More SEN Training for teachers and TA'S in schoolsThis very important because we need to help our children cope in society, prepare our children for a happy and meaningful life. My daughter is 12 years old, though out her primary school days struggled with going to school, crying a lot, her anxiety levels were through the roof. Only when my daughter was in year 4 the school had noticed my daughter had communication problems I was never told about until year 5. When my daughter was 3 years old I had taken to the GP, she was very violent so our GP referred my daughter over to the community paediatric services I got my local MP involved. After all those years of stress, anxiety, we finally received a outcome, on the 6th Dec 2016 my daughter was finally diagnosed with Autism Spectrum Disorder.
Governments '96% project' for school attendanceThere is a 48 hour rule on contagious illness for a reason - so that the whole school isnt infected yet this new scheme penalises those parents who abide by the 48 hour rule putting the rest of the school at risk and not allowing our children to fully recover from their illnesses (reducing their immune systems and need for additional medical care in the future!) The 96% project will also put additional pressure on the NHS for everyday illnesses to be confirmed by already over stretched doctors just so the children arent marked as 'absent'. There needs to be a better way of targeting attendance that doesnt put a huge risk to the health of our schools and add pressure to the NHS, not to mention the cost to our schools in implementing this system.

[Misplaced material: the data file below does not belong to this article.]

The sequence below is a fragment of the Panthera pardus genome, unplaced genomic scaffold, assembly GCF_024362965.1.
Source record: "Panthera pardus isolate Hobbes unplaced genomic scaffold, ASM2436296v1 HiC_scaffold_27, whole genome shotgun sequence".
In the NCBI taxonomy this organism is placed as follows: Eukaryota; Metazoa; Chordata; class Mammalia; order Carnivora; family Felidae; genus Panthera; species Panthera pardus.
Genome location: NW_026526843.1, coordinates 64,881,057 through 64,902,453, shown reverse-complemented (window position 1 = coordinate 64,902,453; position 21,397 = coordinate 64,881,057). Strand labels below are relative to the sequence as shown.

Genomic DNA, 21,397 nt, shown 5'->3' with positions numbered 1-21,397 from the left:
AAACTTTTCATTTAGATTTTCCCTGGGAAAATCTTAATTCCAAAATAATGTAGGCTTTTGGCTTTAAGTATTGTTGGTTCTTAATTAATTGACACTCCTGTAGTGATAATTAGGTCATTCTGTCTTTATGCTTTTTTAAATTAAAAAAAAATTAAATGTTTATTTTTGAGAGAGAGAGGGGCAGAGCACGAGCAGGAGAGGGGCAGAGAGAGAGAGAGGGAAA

Boat children deserve equal access to education!In the 19th Century, the authorities took steps to ensure that the children of canal boat families could go to school, by passing the Canal Boats Acts of 1877 and 1884. But the Canal & River Trust's recently imposed policy that forces boaters without permanent moorings to travel at least 20 miles before turning round is actively preventing children who live on boats from attending school. The policy means that children who live on boats can end up having to travel up to 20 miles to school which is not always possible. If the parents are unable to travel that far, they risk losing their home. This is what the head teacher of a primary school attended by many boat children says: “I feel very strongly that this is an issue concerning Human Rights. I do believe that the law is clear that children should be in education, and attending very regularly. Our children's attendance is carefully monitored and by law children are only allowed to be absent for exceptional circumstances. I don't think that any of the laws that refer to boating were intended to make it impossible for the children of parents who continuously cruise [ie. live on a boat without a permanent mooring] to attend a local school." For more information please see https://boatchildren.wordpress.com/